Limo company operator sentenced to 5 to 15 years for manslaughter in crash that killed 20

Nauman Hussain was found guilty of 20 counts of second-degree manslaughter.

May 31, 2023, 11:38 AM

A limousine company operator was sentenced to five to 15 years in prison Wednesday in connection to a 2018 crash in upstate New York that left 20 people dead.

Nauman Hussain was found guilty of 20 counts of second-degree manslaughter earlier this month.

Hussain was sentenced to five to 15 years in prison for each count of second-degree manslaughter, however, the terms will run concurrently for a maximum of 15 years in prison.

Hussain pleaded guilty to 20 counts of criminally negligent homicide in 2021, but the case went to trial after a judge threw out a plea deal reached with Schoharie County prosecutors last fall that would have spared him a prison sentence.

Nauman Hussain, who ran the limousine company involved in the 2018 crash that killed 20 people, walks outside during a lunch break in a new trial in Schoharie, N.Y., May 1, 2023.
Hans Pennink/AP, FILE

The limousine was driving down a stretch of road when it barreled through an intersection and crashed into a parked Toyota Highlander in the town of Schoharie, about 40 miles west of Albany. All 17 passengers, the driver and two pedestrians were killed in the crash.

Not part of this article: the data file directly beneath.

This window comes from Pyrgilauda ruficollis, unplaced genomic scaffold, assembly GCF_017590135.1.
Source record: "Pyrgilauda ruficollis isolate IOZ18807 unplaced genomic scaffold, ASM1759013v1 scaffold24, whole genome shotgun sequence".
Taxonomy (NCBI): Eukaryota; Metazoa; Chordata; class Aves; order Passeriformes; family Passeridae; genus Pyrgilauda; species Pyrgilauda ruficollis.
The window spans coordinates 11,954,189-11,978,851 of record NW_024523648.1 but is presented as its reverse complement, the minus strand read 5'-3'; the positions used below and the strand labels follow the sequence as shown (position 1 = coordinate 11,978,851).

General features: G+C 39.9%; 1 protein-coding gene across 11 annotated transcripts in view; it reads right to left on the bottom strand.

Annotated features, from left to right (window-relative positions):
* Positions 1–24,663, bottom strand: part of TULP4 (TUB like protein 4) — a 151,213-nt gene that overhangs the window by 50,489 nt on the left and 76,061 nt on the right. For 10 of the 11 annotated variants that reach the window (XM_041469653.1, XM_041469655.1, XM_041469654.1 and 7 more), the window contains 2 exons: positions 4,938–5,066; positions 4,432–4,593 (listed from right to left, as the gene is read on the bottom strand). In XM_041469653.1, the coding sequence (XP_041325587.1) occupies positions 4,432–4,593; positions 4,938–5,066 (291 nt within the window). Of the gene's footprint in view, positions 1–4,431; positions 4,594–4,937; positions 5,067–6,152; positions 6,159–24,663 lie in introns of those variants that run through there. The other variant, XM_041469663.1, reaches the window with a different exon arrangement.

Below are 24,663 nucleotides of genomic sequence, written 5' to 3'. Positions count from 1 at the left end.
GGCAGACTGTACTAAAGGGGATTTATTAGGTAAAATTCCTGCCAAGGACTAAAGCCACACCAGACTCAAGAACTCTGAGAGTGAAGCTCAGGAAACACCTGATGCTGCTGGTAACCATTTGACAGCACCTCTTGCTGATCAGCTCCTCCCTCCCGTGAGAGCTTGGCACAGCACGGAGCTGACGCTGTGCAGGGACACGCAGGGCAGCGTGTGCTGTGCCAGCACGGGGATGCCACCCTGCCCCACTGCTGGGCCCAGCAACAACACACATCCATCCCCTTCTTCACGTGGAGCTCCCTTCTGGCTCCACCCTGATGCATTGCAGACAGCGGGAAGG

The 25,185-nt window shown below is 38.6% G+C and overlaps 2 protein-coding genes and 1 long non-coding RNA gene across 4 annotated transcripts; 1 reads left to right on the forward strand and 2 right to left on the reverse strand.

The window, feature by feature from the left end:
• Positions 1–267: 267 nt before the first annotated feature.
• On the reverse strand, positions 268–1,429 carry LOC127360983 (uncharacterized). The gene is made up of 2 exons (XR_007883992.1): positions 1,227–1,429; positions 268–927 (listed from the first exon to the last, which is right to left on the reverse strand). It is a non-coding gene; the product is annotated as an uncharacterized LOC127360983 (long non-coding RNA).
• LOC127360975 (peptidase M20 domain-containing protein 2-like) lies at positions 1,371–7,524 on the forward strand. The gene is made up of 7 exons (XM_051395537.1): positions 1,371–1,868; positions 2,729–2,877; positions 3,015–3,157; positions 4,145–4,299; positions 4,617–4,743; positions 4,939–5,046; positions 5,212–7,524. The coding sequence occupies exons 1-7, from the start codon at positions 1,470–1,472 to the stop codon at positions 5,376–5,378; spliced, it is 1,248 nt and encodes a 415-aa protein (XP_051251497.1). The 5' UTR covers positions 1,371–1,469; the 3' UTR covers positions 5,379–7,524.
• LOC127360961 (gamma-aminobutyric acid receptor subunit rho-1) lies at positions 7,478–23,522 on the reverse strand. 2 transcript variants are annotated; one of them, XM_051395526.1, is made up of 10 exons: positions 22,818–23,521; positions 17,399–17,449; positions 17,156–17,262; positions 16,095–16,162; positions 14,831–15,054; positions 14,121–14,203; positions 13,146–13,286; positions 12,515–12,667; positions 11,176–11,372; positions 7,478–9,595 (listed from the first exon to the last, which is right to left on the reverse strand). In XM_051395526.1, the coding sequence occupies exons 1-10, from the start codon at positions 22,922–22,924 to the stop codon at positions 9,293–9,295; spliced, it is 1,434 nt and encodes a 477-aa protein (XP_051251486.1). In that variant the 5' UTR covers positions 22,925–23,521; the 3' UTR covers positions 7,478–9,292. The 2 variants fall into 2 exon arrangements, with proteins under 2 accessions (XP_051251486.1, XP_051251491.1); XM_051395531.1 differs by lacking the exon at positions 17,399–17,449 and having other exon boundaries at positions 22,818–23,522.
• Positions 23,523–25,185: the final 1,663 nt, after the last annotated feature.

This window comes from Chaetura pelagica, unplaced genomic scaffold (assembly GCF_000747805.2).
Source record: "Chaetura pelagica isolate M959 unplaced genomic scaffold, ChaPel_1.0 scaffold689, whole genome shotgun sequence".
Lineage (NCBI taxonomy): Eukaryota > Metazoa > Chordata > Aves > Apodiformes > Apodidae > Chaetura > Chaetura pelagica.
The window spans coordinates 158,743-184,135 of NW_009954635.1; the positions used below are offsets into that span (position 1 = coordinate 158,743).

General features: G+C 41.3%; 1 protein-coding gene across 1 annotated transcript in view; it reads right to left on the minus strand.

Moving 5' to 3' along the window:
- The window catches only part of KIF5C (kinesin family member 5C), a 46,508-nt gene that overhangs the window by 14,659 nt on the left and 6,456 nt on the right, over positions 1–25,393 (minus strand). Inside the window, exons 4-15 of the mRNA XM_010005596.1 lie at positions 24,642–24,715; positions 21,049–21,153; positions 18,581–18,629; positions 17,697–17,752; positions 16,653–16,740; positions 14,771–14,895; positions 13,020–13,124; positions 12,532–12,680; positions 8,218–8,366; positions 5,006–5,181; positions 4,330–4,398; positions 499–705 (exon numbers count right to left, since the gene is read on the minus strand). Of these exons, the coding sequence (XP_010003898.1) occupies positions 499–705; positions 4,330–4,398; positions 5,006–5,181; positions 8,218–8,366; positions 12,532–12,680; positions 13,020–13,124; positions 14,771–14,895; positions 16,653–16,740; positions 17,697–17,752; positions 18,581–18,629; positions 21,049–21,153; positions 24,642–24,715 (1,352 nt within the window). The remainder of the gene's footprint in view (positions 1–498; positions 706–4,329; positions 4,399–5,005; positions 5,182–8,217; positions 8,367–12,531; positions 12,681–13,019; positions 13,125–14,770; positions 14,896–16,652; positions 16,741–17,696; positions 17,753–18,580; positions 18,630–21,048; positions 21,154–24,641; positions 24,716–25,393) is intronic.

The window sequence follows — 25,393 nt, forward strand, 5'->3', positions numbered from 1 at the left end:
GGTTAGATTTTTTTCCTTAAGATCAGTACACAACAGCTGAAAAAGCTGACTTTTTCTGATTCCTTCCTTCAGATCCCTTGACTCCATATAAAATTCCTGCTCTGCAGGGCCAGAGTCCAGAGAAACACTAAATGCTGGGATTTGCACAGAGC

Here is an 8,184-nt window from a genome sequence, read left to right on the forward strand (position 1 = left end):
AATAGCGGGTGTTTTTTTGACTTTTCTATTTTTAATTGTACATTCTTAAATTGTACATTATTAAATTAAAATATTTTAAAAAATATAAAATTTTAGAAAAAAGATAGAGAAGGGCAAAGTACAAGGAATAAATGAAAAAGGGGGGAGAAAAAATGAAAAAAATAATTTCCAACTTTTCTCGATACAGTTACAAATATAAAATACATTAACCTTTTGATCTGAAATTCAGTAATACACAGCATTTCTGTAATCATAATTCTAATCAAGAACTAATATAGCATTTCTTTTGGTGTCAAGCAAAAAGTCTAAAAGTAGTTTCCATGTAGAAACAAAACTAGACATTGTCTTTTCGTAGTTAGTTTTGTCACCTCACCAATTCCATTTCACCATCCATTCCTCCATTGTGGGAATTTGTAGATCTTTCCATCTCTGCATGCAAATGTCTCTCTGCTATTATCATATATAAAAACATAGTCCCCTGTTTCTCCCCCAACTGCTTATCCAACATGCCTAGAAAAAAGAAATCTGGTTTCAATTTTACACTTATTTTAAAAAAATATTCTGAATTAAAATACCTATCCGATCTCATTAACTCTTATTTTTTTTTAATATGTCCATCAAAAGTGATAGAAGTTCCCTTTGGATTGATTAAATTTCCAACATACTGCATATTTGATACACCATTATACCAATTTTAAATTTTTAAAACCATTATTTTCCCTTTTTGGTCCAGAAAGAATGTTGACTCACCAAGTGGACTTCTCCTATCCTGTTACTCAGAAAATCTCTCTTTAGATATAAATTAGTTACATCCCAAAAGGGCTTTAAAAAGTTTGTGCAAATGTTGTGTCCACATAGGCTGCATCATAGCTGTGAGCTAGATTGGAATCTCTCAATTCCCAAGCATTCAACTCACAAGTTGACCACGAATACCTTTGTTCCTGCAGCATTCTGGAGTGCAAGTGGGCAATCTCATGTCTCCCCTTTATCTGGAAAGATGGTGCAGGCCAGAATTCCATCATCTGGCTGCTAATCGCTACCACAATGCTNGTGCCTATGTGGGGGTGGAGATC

Hussain was in charge of day-to-day operations for the company, Prestige Limousine, when a group celebrating a 30th birthday party rented a stretch Ford Excursion SUV on Oct. 6, 2018.

The limo had failed an inspection by the state's Department of Motor Vehicles one month before the deadly crash and the driver did not have the appropriate driver's license to be operating the vehicle, officials said at the time.

A report by National Transportation Safety Board investigators in 2020 found that one of the brakes was not operational.

This handout photograph provided courtesy of Albany Times Union shows distraught family members taking in the scene one day after an accident that left 20 people dead in Schoharie, N.Y., on Oct. 7, 2018.
Lori Van Buren/Albany Times Union/AFP via Getty Images, FILE

After he was found guilty, Hussain's lawyer said they plan to appeal the verdict.

"He chose profit over people," prosecutors said at the sentencing hearing. Before sentencing, his lawyer said Hussain would not speak due to the pending appeal.

Prosecutors said Hussain made the conscious decision not to repair the car ahead of the crash and failed to get a second inspection before putting it back on the road.

The defense asked for the mercy of the court ahead of the sentencing.

The incident was the deadliest transportation crash in the U.S. since 2009.

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